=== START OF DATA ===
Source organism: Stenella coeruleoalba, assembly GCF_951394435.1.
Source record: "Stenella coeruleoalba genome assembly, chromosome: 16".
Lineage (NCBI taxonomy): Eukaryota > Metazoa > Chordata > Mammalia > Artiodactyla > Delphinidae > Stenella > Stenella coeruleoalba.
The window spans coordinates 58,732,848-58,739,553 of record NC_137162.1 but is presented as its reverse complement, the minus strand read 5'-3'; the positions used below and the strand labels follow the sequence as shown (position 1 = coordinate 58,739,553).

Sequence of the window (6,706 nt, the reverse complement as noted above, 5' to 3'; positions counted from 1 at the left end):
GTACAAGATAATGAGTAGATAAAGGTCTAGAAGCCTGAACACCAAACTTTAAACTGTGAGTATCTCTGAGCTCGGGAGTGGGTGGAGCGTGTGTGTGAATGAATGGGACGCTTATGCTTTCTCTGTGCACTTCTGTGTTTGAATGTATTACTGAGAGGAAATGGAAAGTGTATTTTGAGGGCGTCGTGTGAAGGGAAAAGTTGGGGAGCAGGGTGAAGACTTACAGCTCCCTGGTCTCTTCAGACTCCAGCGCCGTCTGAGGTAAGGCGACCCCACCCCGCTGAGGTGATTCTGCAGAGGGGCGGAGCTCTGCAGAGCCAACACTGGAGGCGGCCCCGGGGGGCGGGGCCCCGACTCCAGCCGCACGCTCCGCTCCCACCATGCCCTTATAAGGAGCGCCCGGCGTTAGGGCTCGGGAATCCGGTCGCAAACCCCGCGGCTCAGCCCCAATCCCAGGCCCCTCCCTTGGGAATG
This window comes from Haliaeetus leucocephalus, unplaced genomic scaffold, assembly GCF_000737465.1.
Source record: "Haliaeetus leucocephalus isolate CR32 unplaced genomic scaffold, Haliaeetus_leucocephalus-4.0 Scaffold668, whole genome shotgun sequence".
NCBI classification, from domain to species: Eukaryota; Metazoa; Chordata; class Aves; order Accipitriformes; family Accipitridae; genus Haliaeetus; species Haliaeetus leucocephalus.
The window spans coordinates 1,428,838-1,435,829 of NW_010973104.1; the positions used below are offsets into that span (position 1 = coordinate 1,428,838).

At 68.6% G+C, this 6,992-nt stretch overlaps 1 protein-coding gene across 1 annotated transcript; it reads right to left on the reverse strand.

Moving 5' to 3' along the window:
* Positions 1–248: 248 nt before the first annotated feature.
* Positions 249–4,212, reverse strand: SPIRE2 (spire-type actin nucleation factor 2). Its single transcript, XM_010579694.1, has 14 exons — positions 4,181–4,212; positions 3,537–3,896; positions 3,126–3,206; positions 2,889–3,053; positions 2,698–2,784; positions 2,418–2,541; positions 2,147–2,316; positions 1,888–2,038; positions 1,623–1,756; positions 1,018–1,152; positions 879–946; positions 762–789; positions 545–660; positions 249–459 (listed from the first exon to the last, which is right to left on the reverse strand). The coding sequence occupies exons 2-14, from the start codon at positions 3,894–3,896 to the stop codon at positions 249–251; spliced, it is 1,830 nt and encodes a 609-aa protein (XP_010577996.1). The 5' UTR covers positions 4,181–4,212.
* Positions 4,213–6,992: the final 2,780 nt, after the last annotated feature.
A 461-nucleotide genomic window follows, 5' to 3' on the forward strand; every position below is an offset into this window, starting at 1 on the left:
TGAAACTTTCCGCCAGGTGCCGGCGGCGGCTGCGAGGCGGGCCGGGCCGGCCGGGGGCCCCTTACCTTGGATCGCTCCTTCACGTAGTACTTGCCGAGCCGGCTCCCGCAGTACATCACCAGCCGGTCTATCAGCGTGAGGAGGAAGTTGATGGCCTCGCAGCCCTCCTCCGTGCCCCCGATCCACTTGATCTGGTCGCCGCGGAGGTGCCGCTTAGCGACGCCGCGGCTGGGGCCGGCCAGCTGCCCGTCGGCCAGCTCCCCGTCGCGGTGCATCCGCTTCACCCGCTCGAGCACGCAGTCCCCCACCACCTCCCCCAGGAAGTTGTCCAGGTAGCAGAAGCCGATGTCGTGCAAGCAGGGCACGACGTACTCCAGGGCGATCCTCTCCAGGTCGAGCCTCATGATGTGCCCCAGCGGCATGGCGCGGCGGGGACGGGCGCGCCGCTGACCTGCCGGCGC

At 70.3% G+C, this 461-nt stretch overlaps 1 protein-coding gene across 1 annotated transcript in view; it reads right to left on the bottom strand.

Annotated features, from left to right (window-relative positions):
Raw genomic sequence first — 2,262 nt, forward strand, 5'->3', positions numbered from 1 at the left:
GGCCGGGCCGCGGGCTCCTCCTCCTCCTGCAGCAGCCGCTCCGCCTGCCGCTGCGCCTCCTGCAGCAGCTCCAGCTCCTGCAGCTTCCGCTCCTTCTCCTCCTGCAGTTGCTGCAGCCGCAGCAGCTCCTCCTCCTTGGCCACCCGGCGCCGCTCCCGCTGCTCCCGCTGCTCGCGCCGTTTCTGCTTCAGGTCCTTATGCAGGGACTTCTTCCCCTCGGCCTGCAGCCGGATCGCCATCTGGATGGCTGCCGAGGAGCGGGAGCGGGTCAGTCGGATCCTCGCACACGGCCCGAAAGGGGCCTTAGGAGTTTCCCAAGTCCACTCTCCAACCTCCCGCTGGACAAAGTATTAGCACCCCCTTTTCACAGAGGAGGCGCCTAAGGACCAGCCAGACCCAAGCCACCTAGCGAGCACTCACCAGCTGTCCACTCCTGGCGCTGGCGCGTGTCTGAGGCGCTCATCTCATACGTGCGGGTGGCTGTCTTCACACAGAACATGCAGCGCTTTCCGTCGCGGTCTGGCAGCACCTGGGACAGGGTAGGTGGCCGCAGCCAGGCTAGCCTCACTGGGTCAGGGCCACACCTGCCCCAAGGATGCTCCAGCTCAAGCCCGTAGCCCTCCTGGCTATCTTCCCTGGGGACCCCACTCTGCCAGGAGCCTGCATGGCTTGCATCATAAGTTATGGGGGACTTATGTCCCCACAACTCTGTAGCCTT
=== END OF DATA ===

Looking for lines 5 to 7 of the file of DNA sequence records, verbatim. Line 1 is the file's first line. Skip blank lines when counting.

Sequence of the window (6,706 nt, the reverse complement as noted above, 5' to 3'; positions counted from 1 at the left end):
GTACAAGATAATGAGTAGATAAAGGTCTAGAAGCCTGAACACCAAACTTTAAACTGTGAGTATCTCTGAGCTCGGGAGTGGGTGGAGCGTGTGTGTGAATGAATGGGACGCTTATGCTTTCTCTGTGCACTTCTGTGTTTGAATGTATTACTGAGAGGAAATGGAAAGTGTATTTTGAGGGCGTCGTGTGAAGGGAAAAGTTGGGGAGCAGGGTGAAGACTTACAGCTCCCTGGTCTCTTCAGACTCCAGCGCCGTCTGAGGTAAGGCGACCCCACCCCGCTGAGGTGATTCTGCAGAGGGGCGGAGCTCTGCAGAGCCAACACTGGAGGCGGCCCCGGGGGGCGGGGCCCCGACTCCAGCCGCACGCTCCGCTCCCACCATGCCCTTATAAGGAGCGCCCGGCGTTAGGGCTCGGGAATCCGGTCGCAAACCCCGCGGCTCAGCCCCAATCCCAGGCCCCTCCCTTGGGAATG
This window comes from Haliaeetus leucocephalus, unplaced genomic scaffold, assembly GCF_000737465.1.